Dynamic Shared Objects

Dynamic Shared Object is the correct term for Shared Library has it covers the two concepts:

  • shared: this means the read-only part (i.e., the sharable part) of the object is loaded once in the physical memory but multiple instances can be mapped into different process (virtual) address spaces. Note this is true for any binary so the term shared is more the opposite of static (static libraries are archives of binary objects with a prepended symbol table to make linking faster/easier. When a static library is linked, referenced objects are included in the final binary so definitely not shared).
  • dynamic: this means the object linking is finalised, and in particular the relocation phase, at runtime either during the executable startup for real Shared Libraries or explicitly loaded and linked using dlopen() (or a similar function). In its second form, it is used for kernel modules, Kea hooks and many plugins and in general the unload operation is (or should be) supported, it is written in C or in C++ with C linkage (i.e., with extern "C") for exported entry points.

The confusion comes from the fact the structure and naming are the same on most system where any shared library can be explicitly loaded... Please note that libtool makes a difference with the -module link argument.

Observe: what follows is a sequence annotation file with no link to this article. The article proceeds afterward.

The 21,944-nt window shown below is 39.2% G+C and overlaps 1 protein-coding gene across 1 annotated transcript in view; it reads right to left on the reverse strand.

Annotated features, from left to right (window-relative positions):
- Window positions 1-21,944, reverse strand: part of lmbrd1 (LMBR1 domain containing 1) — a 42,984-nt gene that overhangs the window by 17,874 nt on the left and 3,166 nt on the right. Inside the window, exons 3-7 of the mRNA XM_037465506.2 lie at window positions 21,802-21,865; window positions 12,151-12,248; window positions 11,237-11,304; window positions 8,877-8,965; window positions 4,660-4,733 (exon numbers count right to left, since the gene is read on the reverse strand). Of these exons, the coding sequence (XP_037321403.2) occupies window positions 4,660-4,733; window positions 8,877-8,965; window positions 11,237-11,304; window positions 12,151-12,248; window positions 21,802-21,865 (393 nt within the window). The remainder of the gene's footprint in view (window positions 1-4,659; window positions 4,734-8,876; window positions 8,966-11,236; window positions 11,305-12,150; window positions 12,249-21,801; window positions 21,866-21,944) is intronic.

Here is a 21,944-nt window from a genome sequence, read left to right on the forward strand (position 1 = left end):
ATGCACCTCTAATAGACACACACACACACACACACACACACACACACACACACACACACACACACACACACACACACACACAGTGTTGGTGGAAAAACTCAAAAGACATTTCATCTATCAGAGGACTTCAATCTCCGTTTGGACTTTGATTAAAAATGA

Dynamic Loader/Linker API

In all cases you can find 3 main routines and a helper:

  • a function to load (and link) a DSO returning an handle: dlopen(), LoadLibrary(), ...
  • a function to unload on the last reference a DSO: dlclose(), FreeLibrary(), ...
  • a function to find the actual address of a symbol from the handle to its DSO and its name: dlsym(), GetProcAddress(), ...
  • a helper to decode eventual errors: dlerror(), ...

OS X case

OS X shows 3 particularities:

  • the DSO name extension is not .so but .dylib. Of course the object name can be forced to what one wants, including the extension.
  • DSOs are split into dynamically linked shared libraries (real shared libraries), bundles (DSO which must be explicitly loaded) and frameworks (directories with resources, the equivalent for bundles to applications vs executables).
  • optionally a two-level namespace (where symbol name is a library name + the name inside the library) can be used in place of the usual flat namespace. Of course this is useless for explicitly loaded DSOs as symbol names are always related to a DSO.

To summary OS X is a BSD system where Dynamic Shared Objects and Shared Libraries are not the same.

Windows case

In Windows the main concept is the DSO, named locally Dynamic-Link Library (DLL). Shared Libraries are implemented as DLLs. Another specific point is the use of import and export tables for symbols which have to be externally visible (cf. the visibility).

Last modified 4 years ago Last modified on May 18, 2015, 2:27:19 PM